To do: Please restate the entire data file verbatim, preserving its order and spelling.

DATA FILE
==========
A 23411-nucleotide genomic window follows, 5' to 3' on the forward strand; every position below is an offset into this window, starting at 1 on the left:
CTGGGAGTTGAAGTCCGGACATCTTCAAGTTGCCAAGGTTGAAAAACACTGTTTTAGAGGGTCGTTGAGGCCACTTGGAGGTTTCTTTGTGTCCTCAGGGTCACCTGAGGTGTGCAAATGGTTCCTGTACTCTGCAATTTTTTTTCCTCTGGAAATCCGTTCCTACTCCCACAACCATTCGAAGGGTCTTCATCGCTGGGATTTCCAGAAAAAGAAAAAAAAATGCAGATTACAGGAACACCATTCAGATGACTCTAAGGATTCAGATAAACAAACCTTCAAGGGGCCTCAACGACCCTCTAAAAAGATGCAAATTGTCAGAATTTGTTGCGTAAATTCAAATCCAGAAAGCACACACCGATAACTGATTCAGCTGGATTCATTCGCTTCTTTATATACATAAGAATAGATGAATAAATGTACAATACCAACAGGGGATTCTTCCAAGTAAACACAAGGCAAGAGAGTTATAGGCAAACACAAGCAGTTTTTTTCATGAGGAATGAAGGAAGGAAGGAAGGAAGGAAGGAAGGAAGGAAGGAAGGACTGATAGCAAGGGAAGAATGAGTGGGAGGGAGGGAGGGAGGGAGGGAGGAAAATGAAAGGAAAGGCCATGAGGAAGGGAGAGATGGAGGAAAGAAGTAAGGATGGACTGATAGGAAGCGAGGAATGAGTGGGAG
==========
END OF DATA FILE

A 23411-nucleotide genomic window follows, 5' to 3' on the forward strand; every position below is an offset into this window, starting at 1 on the left:
CTGGGAGTTGAAGTCCGGACATCTTCAAGTTGCCAAGGTTGAAAAACACTGTTTTAGAGGGTCGTTGAGGCCACTTGGAGGTTTCTTTGTGTCCTCAGGGTCACCTGAGGTGTGCAAATGGTTCCTGTACTCTGCAATTTTTTTTCCTCTGGAAATCCGTTCCTACTCCCACAACCATTCGAAGGGTCTTCATCGCTGGGATTTCCAGAAAAAGAAAAAAAAATGCAGATTACAGGAACACCATTCAGATGACTCTAAGGATTCAGATAAACAAACCTTCAAGGGGCCTCAACGACCCTCTAAAAAGATGCAAATTGTCAGAATTTGTTGCGTAAATTCAAATCCAGAAAGCACACACCGATAACTGATTCAGCTGGATTCATTCGCTTCTTTATATACATAAGAATAGATGAATAAATGTACAATACCAACAGGGGATTCTTCCAAGTAAACACAAGGCAAGAGAGTTATAGGCAAACACAAGCAGTTTTTTTCATGAGGAATGAAGGAAGGAAGGAAGGAAGGAAGGAAGGAAGGAAGGAAGGACTGATAGCAAGGGAAGAATGAGTGGGAGGGAGGGAGGGAGGGAGGGAGGAAAATGAAAGGAAAGGCCATGAGGAAGGGAGAGATGGAGGAAAGAAGTAAGGATGGACTGATAGGAAGCGAGGAATGAGTGGGAG